You can define a given persistent class so that it generates IDs in either of the following ways:
The ID can be based on a specific property of the class, if that property is unique per instance. For example, you could use a drug code as the ID. To define a class this way, add an index like the following to the class:
Index IndexName On PropertyName [ IdKey ];
Index IndexName On PropertyName [ IdKey, Unique ];
If you define a class this way, when Caché saves an object for the first time, it uses the value of that property as the ID. Furthermore, Caché requires a value for the property and enforces uniqueness of that property. If you create another object with the same value for the designated property and then attempt to save the new object, Caché issues this error:
ERROR #5805: ID key not unique for extent
Also, Cache prevents you from changing that property in the future. That is, if you open a saved object, change the property value, and try attempt to save the changed object, Caché issues this error:
ERROR #5814: Oid previously assigned
This message refers to the OID rather than the ID, because the underlying logic prevents the OID from being changed; the OID is based on the ID.
The ID can be based on multiple properties. To define a class this way, add an index like the following to the class:
Index IndexName On (PropertyName1,PropertyName2,...) [ IdKey, Unique ];
Index IndexName On (PropertyName1,PropertyName2,...) [ IdKey ];
If you define a class this way, when Caché saves an object for the first time, it generates an ID as follows:
Furthermore, Caché requires values for the properties and enforces uniqueness of the given combination of properties. It also prevents you from changing any
of those properties.
If a literal property (that is, an attribute) contains a sequential pair of vertical bars (||
), do not add an IdKey index that uses that property. This restriction is imposed by the way in which the Caché SQL mechanism works. The use of ||
in IdKey properties can result in unpredictable behavior.
The system generates an OID as well. In all cases, the OID has the following form:
is the generated ID, and Classname
is the name of the class.
When several persistent classes are in superclass/subclass hierarchy, there are two ways in which Caché can store their data. The default scenario is by far the most common.
The class compiler projects a flattened
representation of a persistent class, such that the projected table contains all the appropriate fields for the class, including those that are inherited. Hence, for a subclass, the SQL projection is a table composed of:
All the columns in the extent of the superclass
Additional columns based on properties only in the subclass
Rows that represent the saved instances of the subclass
Furthermore, in the default scenario, the extent of the superclass contains one record for each saved object of the superclass and all its subclasses
. The extent of each subclass is a subset of the extent of the superclass.
To see this, use the following SQL queries. The first lists all instances of Sample.Person
and shows their properties:
SELECT * FROM Sample.Person
The second query lists all instances of Sample.Employee
and their properties:
SELECT * FROM Sample.Employee
Notice that the Sample.Person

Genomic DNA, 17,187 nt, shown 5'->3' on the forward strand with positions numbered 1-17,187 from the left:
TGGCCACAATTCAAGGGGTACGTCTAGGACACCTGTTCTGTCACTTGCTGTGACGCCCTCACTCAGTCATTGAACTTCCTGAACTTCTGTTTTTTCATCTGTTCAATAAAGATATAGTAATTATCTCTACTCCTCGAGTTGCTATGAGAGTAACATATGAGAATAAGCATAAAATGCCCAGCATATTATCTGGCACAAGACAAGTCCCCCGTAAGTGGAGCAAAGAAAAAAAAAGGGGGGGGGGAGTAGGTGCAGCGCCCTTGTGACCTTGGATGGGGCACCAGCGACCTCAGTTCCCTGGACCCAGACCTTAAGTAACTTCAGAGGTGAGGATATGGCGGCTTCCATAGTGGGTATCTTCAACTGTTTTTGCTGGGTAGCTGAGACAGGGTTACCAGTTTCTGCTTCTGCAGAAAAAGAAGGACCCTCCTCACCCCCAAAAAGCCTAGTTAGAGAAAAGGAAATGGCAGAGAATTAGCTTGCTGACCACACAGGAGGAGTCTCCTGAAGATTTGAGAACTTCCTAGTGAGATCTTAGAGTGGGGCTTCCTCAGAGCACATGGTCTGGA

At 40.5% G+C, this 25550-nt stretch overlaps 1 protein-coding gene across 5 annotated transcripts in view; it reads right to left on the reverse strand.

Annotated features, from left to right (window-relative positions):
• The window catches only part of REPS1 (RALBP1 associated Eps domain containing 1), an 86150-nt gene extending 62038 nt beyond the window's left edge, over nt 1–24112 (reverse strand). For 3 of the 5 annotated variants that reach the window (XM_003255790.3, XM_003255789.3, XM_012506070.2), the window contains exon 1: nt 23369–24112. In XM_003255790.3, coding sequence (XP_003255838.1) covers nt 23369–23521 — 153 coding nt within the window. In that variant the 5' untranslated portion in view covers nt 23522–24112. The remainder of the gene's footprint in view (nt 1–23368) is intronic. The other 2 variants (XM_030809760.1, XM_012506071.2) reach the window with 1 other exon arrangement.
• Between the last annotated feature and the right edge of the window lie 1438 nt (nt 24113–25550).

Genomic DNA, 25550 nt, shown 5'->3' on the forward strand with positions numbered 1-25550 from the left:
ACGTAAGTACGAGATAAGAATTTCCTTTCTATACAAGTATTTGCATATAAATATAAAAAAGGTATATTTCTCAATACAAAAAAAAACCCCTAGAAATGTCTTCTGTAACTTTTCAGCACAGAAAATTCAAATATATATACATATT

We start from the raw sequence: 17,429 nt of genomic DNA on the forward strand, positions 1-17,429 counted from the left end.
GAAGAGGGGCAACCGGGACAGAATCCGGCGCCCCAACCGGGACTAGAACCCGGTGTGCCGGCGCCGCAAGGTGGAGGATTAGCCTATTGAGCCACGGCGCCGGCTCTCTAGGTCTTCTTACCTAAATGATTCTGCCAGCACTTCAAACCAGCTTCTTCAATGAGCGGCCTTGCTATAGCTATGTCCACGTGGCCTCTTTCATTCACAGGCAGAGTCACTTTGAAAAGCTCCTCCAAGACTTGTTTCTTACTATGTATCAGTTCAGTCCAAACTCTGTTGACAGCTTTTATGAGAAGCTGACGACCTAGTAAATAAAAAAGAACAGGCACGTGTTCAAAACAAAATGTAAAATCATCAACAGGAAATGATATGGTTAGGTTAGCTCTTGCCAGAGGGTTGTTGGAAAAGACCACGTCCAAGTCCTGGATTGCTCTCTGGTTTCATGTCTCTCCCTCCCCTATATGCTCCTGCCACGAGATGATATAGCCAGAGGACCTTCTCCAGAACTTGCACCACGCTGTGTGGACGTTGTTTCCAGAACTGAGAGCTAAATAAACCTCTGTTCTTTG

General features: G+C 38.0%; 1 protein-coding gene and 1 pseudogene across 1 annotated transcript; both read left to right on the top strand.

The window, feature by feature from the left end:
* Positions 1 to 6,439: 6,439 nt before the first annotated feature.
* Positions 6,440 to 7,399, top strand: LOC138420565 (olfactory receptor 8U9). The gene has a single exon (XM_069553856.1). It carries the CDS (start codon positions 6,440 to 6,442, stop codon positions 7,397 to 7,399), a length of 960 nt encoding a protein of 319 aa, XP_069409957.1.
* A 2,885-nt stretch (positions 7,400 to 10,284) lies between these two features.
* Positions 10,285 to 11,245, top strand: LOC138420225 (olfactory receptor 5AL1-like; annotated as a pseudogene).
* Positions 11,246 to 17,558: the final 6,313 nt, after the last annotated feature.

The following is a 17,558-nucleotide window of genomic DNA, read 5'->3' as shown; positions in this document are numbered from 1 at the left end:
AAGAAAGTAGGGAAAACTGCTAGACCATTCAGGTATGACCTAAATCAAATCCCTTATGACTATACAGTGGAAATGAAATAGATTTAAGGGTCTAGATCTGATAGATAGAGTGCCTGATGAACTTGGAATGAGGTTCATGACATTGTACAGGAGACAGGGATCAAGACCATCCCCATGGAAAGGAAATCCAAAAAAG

table contains records with IDs in the range 1 to 200. The records with IDs in the range 101 to 200 are employees, and the Sample.Employee
table shows the same employees (with the same IDs and with additional columns). The Sample.Person
table is arranged in two apparent groups only
because of the artificial way that the SAMPLES
database is built. The Sample.Person
table is populated and then the Sample.Employee
table is populated.
Typically, the table of a subclass has more columns and fewer rows than its parent. There are more columns in the subclass because it usually adds additional properties when it extends the parent class; there are often fewer rows because there are often fewer instances of the subclass than the parent.
The default projection is the most convenient, but on occasion, you might find it necessary to use the alternative SQL projection. In this scenario, each class has its own extent. To cause this form of projection, include the following in the definition of the superclass:
Class MyApp.MyNoExtentClass [ NoExtent ]
Each subclass of this class then receives its own extent.
During the development process, it is common to redefine your classes. If you have already created sample data for the class, note the following points:
The compiler has no effect on the globals that store the data for the class.
In fact, when you delete a class definition, its data globals are untouched. If you no longer need these globals, delete them manually.
If you add or remove properties of a class but do not modify the storage definition of the class, then all code that accesses data for that class continues to work as before. See Schema Evolution,
earlier in this chapter.
If you do modify the storage definition of the class, then code that accesses the data may or may not continue to work as before, depending on the nature of the change.
If you modify a property definition in a way that causes the property validation to be more restrictive, then you will receive errors when you work with objects (or records) that no longer pass validation. For example, if you decrease the MAXLEN
parameter for a property, then you will receive validation errors when you work with an object that has a value for that property that is now too long.